I have a sprawling numbering system for my color palettes. I started in theater, so I have 250 or so palettes that reference the Lee or Rosco library number that go from 0.1 (all emitters at full white) to 4990 for one of my favorite Rosco purple gels. Later in my career, I added a block of palettes for things like Red (full saturation), Red 75% sat, and so on through each saturation and color of the rainbow. These all ended up in the first open area, which was from CP 5001 onward. I then added CCT color palettes when I started working in film. While I have a numbering system that means I can tell you what pallet triggers any color I’ve ever mixed, this also means I have way too many three or four digit color palettes. Since I try to eliminate keystrokes each day, I’m very happy to discover [Color Palette] [Next].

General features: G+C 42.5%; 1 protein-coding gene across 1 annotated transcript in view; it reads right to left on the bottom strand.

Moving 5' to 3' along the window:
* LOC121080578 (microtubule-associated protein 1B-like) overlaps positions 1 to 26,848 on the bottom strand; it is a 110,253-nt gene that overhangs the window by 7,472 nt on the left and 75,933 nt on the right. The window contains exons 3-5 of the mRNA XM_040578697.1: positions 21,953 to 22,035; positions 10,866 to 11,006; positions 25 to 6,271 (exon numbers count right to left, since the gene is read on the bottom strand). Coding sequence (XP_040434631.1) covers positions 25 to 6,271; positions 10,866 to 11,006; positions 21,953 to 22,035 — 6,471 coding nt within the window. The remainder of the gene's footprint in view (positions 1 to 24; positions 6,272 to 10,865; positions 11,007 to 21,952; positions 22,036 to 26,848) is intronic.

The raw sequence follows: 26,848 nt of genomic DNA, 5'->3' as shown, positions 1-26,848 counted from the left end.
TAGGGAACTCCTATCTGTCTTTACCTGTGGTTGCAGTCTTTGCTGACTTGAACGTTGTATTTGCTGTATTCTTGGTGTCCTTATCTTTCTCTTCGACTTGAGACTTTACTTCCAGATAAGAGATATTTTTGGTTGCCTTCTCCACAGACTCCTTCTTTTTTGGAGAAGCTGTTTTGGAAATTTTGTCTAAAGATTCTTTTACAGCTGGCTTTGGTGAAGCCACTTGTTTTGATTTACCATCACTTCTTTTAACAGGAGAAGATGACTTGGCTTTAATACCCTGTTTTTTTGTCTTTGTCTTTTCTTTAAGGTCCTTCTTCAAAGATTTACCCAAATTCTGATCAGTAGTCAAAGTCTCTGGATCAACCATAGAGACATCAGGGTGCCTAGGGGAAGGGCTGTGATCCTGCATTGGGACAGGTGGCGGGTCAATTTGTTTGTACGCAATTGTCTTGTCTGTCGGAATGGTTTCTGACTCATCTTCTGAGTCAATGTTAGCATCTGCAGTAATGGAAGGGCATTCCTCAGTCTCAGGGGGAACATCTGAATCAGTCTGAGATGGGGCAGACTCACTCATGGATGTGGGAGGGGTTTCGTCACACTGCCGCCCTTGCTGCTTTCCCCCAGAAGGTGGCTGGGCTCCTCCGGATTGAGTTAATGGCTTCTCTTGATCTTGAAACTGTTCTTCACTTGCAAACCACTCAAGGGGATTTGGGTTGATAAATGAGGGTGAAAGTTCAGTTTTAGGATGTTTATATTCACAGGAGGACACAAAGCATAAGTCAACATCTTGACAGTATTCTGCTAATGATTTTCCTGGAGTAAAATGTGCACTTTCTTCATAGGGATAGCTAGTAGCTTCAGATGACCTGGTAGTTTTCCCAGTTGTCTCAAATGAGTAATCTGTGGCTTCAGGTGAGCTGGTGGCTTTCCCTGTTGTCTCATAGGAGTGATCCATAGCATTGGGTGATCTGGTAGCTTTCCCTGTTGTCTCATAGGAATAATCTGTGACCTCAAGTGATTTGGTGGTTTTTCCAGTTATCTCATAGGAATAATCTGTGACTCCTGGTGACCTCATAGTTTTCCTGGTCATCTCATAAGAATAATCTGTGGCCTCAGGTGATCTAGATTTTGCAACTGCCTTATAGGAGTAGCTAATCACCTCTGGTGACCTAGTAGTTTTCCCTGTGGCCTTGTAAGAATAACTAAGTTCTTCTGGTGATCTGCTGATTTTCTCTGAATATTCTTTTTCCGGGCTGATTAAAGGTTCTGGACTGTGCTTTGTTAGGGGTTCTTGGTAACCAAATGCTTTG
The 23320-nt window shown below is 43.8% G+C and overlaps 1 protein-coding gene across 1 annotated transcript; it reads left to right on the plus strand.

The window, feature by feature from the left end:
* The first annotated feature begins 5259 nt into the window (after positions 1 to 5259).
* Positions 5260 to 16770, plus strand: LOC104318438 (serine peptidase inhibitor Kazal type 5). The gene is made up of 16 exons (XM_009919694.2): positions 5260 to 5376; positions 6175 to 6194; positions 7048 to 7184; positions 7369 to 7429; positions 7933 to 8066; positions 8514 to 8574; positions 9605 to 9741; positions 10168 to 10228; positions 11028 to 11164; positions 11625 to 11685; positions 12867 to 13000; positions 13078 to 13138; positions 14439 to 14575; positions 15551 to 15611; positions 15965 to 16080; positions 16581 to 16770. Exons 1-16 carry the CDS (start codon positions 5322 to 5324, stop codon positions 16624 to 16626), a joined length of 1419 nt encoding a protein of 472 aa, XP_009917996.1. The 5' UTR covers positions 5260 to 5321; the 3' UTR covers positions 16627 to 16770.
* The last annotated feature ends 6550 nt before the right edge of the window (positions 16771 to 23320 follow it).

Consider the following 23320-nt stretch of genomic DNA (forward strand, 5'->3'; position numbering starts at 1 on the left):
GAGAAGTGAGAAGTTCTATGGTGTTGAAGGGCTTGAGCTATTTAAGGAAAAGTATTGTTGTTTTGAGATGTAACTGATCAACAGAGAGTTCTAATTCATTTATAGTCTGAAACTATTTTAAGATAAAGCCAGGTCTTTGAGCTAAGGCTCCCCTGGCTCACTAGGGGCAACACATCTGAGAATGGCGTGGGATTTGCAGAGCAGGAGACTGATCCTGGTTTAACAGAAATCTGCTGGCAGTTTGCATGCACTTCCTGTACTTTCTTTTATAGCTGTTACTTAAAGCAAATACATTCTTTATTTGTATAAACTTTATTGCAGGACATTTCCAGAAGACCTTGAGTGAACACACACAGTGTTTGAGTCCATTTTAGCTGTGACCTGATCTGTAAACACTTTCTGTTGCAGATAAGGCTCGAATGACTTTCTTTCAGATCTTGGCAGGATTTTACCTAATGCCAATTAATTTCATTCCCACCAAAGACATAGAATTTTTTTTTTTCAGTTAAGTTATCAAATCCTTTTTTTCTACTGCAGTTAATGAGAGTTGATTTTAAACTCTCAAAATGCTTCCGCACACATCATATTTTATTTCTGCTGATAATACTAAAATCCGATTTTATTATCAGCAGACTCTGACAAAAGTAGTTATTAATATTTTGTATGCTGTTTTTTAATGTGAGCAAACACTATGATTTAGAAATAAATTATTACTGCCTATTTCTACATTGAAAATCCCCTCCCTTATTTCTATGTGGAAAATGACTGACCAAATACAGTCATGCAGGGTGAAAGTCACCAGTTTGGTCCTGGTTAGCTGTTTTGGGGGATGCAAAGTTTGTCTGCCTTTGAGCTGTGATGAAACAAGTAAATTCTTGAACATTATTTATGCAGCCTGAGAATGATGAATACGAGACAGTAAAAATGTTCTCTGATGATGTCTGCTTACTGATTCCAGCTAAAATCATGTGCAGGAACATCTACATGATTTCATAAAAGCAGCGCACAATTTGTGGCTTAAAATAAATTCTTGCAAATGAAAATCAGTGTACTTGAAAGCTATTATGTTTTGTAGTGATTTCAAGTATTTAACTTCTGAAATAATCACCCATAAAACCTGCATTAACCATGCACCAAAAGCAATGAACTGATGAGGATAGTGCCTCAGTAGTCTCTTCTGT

Imagine you have a light in full saturation (CP 5001 in my template) and it’s not bright enough, so it’s time to reduce the saturation and boost the output by going to the 75% palette. Instead of typing Fixture # [Color Palette] 5002 [Enter], I just found out you can type [Color Palette] [Next] [Enter]. Or if you find later during programming that you can indeed go full saturation because you freed up another fixture to double it with, [Color Palette] [Last] works to go to the previous color palette. It was obvious the moment I thought of it, but it sure wasn’t before.
I’ve only known this keystroke option for a day of programming and I already love it. It makes it so easy to go faster and still retain a numbering sequence that makes sense to me. Hopefully it helps you too. What key combo was obvious the moment you thought of it, but you never suspected before? Hit me in the comments.